Warning: plot spoilers ahead.
It was never my intention to make a pretentious film, a self-indulgent film, a useless film, an unengaging film
— Vincent Gallo
We might only imagine how peeved some Republicans are that Vincent Gallo has named himself one of them. The former Calvin Klein model and recent guest star in Jay-Z and Mark Romanek’s music video, “99 Problems,” made something of a hubbub in May when his second film, The Brown Bunny, screened at Cannes, to catcalls and walkouts, and Roger Ebert’s much-quoted declaration that it was the “worst film in the history of the festival.”
Now the film is in theaters, reedited in such a way that even Ebert has granted it some artistic merit, and even come round to half-promoting it. Even with its most egregious scenes cut back, if not out (Ebert counts among these lengthy traveling on the road scenes, as well as the infamous blow job scene at film’s end), The Brown Bunny feels like a curiously long 93 minutes. And it is still a little pretentious, no matter Gallo’s good intentions and efforts to correct its excesses. What’s most remarkable about the film, however, is its upfront conservatism. While it probably means to shock, to show something that has not quite appeared on screen before, it also harbors a deeply traditional sensibility. It’s about a romance gone wrong, a story framed from one side (the girl, has precious little chance to shape her part of the narrative), and deeply, wretchedly guilty about what goes wrong.
The bulk of the film is comprised of Bud Clay’s (Gallo) journey home, from the east coast to Los Angeles. A motorcycle racer, he first appears in extreme long shot, on his bike, circling a New Hampshire racetrack again and again and again, the faint buzz of the engines coming in and out of the soundtrack. The image is lonely and unexciting from a distance (though the fast-cut, close-up version would undoubtedly be thrilling): repetition and tedium, speeding along to nowhere.
Crewless, Bud loads up his Honda RS250 into his van and starts driving west. Aside from a brief stopover with Mrs. Lemon (Mary Morasky), the film remains on the road until Bud arrives in LA; she’s the owner of the titular brown bunny, or rather, she’s keeping it for her daughter Daisy (Chloë Sevigny), whom Bud claims to know from childhood and has since lived with in LA. Daisy is supposedly the girl he’s on his way to see again, though Mrs. Lemon has no knowledge of Bud, and he has little to say about her daughter.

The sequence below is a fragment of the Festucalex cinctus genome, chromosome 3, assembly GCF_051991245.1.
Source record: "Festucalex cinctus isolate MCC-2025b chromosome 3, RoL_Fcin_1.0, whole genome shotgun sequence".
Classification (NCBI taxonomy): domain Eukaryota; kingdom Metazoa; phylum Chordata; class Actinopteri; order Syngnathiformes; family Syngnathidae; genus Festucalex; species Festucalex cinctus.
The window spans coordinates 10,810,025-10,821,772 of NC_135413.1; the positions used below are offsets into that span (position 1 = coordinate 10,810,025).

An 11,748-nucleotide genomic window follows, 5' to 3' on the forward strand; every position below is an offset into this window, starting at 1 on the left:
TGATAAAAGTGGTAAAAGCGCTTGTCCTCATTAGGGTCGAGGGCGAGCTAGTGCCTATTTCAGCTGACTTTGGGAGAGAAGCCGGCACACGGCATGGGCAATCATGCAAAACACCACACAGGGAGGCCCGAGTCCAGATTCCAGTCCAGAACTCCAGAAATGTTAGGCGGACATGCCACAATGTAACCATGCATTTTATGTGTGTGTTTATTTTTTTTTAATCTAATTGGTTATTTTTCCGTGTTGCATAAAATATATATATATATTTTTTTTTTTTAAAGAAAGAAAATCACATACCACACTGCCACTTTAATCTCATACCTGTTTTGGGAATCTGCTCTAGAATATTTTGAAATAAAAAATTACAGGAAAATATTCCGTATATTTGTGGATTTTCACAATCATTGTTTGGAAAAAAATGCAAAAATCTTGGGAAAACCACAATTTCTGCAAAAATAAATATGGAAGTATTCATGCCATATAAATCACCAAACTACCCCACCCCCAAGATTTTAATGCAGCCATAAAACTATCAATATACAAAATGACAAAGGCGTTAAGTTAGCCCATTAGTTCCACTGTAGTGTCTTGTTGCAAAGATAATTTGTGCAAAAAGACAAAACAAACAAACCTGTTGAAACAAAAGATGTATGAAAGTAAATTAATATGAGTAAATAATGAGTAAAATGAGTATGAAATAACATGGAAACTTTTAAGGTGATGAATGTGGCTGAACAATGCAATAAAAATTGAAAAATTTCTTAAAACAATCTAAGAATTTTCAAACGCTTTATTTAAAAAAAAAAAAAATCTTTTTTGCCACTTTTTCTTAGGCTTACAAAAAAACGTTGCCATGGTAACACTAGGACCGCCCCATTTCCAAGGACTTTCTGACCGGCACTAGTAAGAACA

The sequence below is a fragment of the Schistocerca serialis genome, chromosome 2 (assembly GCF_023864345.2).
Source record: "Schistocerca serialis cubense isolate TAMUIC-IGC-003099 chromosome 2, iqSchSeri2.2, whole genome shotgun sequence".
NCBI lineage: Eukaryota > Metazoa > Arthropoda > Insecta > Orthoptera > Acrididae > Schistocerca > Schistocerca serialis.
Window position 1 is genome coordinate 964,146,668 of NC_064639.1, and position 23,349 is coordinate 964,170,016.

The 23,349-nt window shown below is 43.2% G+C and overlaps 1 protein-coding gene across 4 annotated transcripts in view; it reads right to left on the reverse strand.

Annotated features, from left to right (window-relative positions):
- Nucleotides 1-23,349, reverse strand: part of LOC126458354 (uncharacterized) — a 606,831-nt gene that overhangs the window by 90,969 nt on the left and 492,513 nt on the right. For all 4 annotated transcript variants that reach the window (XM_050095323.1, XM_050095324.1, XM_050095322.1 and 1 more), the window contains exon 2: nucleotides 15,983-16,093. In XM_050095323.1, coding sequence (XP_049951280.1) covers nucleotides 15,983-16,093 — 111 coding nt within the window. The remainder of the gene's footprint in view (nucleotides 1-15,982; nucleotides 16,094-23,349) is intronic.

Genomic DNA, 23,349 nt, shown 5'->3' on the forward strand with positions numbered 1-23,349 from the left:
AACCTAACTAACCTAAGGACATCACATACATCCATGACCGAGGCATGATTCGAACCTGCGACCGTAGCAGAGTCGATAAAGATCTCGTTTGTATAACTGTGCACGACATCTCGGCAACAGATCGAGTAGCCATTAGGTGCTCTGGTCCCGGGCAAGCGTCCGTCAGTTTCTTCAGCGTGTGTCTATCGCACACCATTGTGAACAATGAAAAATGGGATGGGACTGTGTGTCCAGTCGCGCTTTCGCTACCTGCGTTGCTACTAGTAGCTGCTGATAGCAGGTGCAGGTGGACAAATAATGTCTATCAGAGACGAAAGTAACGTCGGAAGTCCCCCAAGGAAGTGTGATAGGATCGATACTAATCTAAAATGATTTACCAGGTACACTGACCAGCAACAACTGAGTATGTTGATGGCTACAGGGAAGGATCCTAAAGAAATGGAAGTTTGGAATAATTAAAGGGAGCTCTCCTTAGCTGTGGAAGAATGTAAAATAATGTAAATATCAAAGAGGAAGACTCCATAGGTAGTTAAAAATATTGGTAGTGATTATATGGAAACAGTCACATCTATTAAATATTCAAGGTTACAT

Along the road, Bud stops to talk to girls named after flowers (his name being Bud Clay suggests he’s their potential source of growth and emergence). He knows their names because each conveniently wears some sort of marker, a shirt tag for the gas station attendant, Violet (Anna Vareschi), a necklace for a young prostitute named Rose (Elizabeth Blake). This is only one detail that argues for the film as broadly conceived metaphor, rather than any sort of “realistic” narrative, or perhaps a fantasy belonging to and only making sense to Bud: it grows from him, it remains his, inaccessible to other interpreters (you might also consider the Mrs. Lemon episode an indication that Bud’s story is his own, unavailable to other characters).
Bud’s approach toward each girl or woman he meets is oddly timid and aggressive at the same time. When Bud asks Violet — whom he has never met — to travel to California with him, she laughs at first. “I don’t know you,” she protests. He persists, “Please come with me. Please,” in a tone so childish, earnest, and feeble that she agrees. He’s not unattractive, but neither is he a trustworthy sort. Despondent and restless, he drives Violet to her parents’ home to pick up her clothes; after they share a tender kiss in his front seat, she heads inside and, after a beat, he drives off, unable to commit.